We now know that President Obama met with Defense Secretary Leon Panetta and Vice President Joe Biden in the Oval Office at 5 p.m. ET on the night of the attack. We also know that the first e-mail announcing the attack came in at 4:05 pm ET, about a half hour after the attack started, and that there was a drone overhead monitoring the attack and diplomatic security official Charlene Lamb was monitoring the audio feed of the attack in real time in Washington.

That night, the Commander's In-extremis Force, a special rescue team of commandos, was moved from Europe to Sigonella, Italy, about a two-hour flight from Benghazi. Also that evening, a "FAST team" (Fleet Anti-terrorism Security Team) of Marines in Rota, Spain, was deployed to protect the U.S. Embassy in Tripoli.

The Pentagon was aware of the attack and put forces into motion. All information seems to indicate President Obama or the highest-ranking officials in the White House and Pentagon knew of the attack the same evening it occurred. Which begs the all-important question: Why was no additional military aid sent to secure our personnel, like the president claimed he directed?

Shortly after the fighting started in Benghazi, the embassy in Tripoli (400 miles away) sent its own separate aid, dispatching an aircraft carrying 22 men. They didn't arrive in Benghazi until hours into the battle and were not nearly as qualified or as equipped as the Special Forces standing by in Europe.

The battle raged for seven hours, resulting in the death of four Americans, including Ambassador Chris Stevens. It finally ended at dawn the next day when Libyan militia forces showed up to aid the Americans.

Asked to explain the inaction on the part of the Pentagon, Panetta said, "The basic principle is you don't deploy forces into harm's way without knowing what's going on, without having some real-time information about what's taking place."

Contrary to Panetta's claim, we know with certainty that there was real-time information coming into Washington and the Pentagon during the attack. We are therefore left with two conflicting explanation's for the administration's inaction -- either the president's directive to secure our personnel wasn't heeded, or he didn't exactly give such a directive.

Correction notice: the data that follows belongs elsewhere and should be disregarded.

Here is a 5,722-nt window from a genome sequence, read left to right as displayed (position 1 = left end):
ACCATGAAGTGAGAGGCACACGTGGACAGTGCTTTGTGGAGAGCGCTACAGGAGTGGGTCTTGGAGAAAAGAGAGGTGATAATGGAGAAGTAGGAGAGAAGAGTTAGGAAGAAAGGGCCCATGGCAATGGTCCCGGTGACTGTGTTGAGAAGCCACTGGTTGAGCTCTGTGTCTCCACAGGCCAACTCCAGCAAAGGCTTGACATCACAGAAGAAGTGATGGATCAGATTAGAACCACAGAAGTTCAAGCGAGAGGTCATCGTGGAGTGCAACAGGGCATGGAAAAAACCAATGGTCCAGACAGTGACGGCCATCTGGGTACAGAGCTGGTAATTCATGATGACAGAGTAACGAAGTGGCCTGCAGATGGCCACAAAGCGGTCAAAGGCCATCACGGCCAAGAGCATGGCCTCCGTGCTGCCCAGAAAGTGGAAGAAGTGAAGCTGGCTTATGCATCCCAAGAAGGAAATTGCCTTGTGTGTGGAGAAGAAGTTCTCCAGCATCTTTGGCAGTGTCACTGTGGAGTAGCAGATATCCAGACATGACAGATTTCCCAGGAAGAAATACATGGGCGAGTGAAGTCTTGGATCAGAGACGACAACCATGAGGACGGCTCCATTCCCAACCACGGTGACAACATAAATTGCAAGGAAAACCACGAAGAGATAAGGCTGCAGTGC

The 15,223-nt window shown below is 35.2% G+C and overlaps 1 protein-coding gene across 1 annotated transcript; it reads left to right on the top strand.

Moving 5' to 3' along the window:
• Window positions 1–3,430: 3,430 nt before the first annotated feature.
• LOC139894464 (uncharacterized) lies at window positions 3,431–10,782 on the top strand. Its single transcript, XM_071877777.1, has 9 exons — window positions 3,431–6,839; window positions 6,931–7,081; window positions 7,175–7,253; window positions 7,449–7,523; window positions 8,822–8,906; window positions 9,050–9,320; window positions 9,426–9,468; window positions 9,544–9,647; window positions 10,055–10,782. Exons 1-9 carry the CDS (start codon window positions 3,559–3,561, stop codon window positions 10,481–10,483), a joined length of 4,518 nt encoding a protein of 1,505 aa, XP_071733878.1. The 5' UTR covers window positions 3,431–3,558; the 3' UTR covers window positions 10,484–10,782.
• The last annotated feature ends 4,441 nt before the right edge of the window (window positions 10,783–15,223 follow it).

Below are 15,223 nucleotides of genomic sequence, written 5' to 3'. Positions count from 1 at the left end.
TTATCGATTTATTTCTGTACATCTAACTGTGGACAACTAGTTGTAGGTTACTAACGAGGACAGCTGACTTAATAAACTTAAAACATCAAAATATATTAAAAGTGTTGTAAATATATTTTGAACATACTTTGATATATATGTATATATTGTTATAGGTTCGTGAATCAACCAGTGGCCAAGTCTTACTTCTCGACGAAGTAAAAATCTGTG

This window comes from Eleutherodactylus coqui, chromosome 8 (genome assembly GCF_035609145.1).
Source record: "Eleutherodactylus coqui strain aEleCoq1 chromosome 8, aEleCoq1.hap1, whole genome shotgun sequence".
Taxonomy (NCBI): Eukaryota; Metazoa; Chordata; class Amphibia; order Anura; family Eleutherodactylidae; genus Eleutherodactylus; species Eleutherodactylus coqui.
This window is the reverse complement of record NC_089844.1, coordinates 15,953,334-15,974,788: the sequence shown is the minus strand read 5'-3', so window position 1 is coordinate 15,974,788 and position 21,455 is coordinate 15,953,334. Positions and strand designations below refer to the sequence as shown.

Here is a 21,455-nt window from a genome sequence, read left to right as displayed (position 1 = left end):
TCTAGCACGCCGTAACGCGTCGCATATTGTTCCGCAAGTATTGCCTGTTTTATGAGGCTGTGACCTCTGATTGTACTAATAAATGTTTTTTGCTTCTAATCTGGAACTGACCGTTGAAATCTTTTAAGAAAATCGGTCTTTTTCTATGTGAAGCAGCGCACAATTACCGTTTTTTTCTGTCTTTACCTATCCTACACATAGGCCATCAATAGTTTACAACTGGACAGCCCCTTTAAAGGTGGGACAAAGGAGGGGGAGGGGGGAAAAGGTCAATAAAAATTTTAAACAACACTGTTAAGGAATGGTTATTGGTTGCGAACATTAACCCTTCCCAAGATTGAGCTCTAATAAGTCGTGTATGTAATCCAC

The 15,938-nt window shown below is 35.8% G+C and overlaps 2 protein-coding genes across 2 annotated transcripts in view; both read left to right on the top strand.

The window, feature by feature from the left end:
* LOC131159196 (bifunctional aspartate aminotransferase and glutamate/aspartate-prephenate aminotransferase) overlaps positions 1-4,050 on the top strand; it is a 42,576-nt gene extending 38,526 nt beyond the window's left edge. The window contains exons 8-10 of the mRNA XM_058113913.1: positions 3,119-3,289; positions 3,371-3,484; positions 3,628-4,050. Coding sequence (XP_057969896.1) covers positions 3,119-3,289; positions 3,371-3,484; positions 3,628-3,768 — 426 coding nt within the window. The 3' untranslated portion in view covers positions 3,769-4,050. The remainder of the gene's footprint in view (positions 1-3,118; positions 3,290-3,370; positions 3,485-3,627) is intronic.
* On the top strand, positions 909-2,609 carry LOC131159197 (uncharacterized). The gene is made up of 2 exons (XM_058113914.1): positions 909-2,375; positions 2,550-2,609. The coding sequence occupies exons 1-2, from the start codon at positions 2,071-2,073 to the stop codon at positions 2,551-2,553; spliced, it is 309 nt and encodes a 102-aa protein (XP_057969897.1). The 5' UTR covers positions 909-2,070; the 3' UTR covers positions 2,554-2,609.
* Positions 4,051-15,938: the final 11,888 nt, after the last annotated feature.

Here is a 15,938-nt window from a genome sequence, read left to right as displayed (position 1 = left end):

After all, as former Marine captain and former assistant secretary of defense, Bing West, has so well chronicled, directives of such serious importance would be recorded and sent throughout the chain of command.

The administration insists that aid was not declined. "Neither the president nor anyone in the White House denied any requests for assistance in Benghazi," National Security Council spokesman Tommy Vietor told Yahoo News this past Saturday.

We will wait and see what unravels in the coming days, but regardless, the public deserves to know why, with real-time intelligence of the attack, Panetta and defense officials did not immediately send military aid to secure our personnel.

It's been more than a month since the Benghazi attacks and many of the crucial details are still unknown. Some of the mainstream media have been reticent to cover in-depth the story in Benghazi. Since the second presidential debate, Mitt Romney has been noticeably silent on Libya; he shouldn't be. Without the Republican House investigating it, one wonders whether Benghazi would be a story at all.

The death of four Americans at the hands of terrorists deserves serious and sustained attention. Sunlight is the best disinfectant. The administration's first explanation, a spontaneous mob reaction to a YouTube video, has already been shattered. Now we are left putting together the real story piece by piece.

Either there was serious malfeasance on the part of this administration or a knowing cover up with shifting stories and blame. Either way, the American people deserve to know the full story of the disaster in Benghazi.

Follow us on Twitter @CNNOpinion

Join us on Facebook/CNNOpinion

The opinions expressed in this commentary are solely those of William J. Bennett.

ADVERTISEMENT
Part of complete coverage on
updated 8:21 AM EDT, Mon September 1, 2014
Carlos Moreno says atheists, a sizable fraction of Americans, deserve representation in Congress.
updated 12:25 PM EDT, Sun August 31, 2014